Cervical screening intervals should be extended

Author: Adrian O'Dowd
Cervical screening intervals should be extended
Women would be better protected by a switch from cytology (smear) testing to screening for high risk human papillomavirus (HR-HPV) infection with longer intervals between examinations, suggests a study* published today in The BMJ.

UK researchers concluded that screening for HR-HPV infection works well in practice and is more sensitive than smear testing, offering greater protection against cervical cancer.

Their findings therefore support a switch to HPV screening across England and provide reassurance that screening intervals could be safely extended to at least five years, without increasing the risk of potentially life-threatening disease.

Currently, 2,500 cases of cervical cancer are diagnosed each year in England, with a quarter diagnosed after a “normal” smear test result.

Clinical trials show that HR-HPV screening leads to earlier detection of cervical lesions (cervical intraepithelial neoplasia or CIN) than liquid-based cytology or LBC (smear) testing.

As such, NHS England and Public Health England (PHE) are working towards a national roll-out of HPV screening by the end of 2019.

To ensure these trial results would work in the real world, a large pilot study of routine HPV and LBC testing was carried out in six NHS laboratories across England.

A team of UK researchers analysed results from this pilot, which included 578,547 women aged 24-64 years undergoing routine cervical screening (32% with HR-HPV; 68% with LBC) between May 2013 and December 2014, who were followed up until May 2017.

Women were immediately referred for further testing (colposcopy) if their HR-HPV test was positive and cervical lesions were found.

HR-HPV positive women with no cervical lesions were asked to return in 12 months for another test, and if HR-HPV persisted without abnormal cells, were recalled again at 24 months. Reassuringly, 80% of women attended these early recall appointments.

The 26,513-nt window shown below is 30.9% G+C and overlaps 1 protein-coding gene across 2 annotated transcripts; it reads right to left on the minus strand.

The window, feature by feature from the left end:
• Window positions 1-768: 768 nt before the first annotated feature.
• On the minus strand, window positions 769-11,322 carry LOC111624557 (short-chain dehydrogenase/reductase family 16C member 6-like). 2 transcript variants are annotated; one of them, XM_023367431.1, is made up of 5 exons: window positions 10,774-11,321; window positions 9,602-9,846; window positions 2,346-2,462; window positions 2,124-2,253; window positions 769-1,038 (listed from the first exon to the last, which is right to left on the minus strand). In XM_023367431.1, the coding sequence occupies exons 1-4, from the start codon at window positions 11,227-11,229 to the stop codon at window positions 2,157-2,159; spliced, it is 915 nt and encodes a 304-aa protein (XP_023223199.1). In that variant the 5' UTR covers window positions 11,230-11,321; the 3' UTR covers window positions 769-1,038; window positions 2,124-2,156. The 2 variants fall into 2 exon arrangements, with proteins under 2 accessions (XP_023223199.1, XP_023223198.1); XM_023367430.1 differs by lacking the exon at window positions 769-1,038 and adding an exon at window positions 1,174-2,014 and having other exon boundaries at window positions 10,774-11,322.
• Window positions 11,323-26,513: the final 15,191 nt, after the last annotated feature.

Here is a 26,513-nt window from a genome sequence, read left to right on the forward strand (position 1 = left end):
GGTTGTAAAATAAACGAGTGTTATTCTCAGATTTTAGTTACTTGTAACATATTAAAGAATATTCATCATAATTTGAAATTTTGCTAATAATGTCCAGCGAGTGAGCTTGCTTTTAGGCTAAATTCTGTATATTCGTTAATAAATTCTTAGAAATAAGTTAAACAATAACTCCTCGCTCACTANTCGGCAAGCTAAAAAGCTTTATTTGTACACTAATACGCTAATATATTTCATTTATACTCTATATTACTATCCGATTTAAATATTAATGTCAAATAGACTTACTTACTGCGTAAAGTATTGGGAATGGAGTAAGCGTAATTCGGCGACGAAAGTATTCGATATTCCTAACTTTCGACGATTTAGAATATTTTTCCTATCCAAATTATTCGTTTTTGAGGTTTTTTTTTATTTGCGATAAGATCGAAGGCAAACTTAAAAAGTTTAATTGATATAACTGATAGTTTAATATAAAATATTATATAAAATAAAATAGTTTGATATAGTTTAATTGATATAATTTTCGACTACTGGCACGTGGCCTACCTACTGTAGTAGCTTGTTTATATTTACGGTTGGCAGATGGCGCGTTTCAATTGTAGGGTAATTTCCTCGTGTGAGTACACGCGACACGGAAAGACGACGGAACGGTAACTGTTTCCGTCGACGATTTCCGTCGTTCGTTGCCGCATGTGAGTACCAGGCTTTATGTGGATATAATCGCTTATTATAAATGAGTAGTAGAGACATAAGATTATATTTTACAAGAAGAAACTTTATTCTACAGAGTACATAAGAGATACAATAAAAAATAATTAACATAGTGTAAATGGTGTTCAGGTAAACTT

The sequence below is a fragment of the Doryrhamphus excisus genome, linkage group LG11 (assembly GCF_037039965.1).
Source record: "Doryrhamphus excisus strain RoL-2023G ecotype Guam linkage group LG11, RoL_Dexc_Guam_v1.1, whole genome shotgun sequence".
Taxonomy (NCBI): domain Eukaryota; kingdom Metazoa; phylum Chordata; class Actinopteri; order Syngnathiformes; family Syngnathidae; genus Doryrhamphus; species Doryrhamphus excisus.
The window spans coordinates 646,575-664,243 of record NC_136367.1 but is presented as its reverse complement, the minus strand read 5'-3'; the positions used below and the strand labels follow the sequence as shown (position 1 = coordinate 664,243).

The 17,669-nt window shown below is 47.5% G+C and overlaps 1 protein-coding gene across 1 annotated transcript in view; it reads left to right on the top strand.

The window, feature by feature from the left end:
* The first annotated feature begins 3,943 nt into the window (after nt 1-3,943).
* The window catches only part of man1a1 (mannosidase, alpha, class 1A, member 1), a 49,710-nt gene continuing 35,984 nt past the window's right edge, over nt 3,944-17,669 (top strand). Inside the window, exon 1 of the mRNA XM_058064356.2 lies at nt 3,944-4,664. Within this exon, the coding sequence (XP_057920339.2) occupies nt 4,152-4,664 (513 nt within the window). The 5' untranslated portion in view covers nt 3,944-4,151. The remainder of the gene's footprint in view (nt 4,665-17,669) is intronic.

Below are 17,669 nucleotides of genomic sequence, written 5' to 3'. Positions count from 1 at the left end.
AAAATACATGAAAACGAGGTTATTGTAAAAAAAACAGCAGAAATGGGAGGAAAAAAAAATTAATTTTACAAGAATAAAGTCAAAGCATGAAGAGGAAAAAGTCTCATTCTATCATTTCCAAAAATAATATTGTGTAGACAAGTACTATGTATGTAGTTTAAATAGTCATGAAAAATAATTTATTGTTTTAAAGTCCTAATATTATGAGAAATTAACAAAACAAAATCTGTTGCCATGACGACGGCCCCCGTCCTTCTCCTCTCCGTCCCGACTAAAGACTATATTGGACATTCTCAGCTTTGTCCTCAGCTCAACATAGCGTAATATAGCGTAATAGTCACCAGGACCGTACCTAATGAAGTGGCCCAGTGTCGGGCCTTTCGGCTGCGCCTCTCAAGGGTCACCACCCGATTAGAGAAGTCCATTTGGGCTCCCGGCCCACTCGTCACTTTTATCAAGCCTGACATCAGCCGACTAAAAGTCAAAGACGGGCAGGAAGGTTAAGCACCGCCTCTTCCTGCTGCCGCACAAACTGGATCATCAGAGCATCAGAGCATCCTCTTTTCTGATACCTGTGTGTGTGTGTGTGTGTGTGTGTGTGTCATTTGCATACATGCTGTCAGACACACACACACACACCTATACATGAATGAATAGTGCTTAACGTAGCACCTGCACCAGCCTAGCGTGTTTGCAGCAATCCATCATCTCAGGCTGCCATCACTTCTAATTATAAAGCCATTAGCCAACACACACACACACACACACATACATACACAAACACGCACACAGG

After taking account of factors that might have affected results, the researchers compared levels of cervical lesions (CIN) picked up by the two screening tests.

CIN is divided into grades – CIN1, 2+ or 3+ with the higher the number meaning that more of the cervix is affected.

The researchers found that HR-HPV screening detected substantially more CIN than LBC testing – 50% more CIN2+, 40% more CIN3+ and 30% more cervical cancer.

In addition, a quarter of the CIN2+ was detected after early recall in women with no cervical lesions.

The researchers said the increased sensitivity of HR-HPV screening was also reflected in the remarkably low detection of CIN2+ amongst HR-HPV negative women when rescreened at three years, compared with LBC negative women.

This was an observational study and the researchers said it was possible that some of their findings could be due to other unmeasured factors.

Nevertheless, they said this large pilot carried out under routine screening conditions had confirmed that HR-HPV screening was practical on a large scale and conferred greater sensitivity for both CIN3+ and cervical cancer than LBC testing.

They also concluded that this increased detection in prevalence was followed by a marked reduction in incidence after three years, “lending strong support to an extension of the screening intervals”.

*Rebolj M, Rimmer J, Denton K, et al. Primary cervical screening with high risk human papillomavirus testing: observational study. BMJ 2019;364:l240. DOI:10.1136/bmj.l240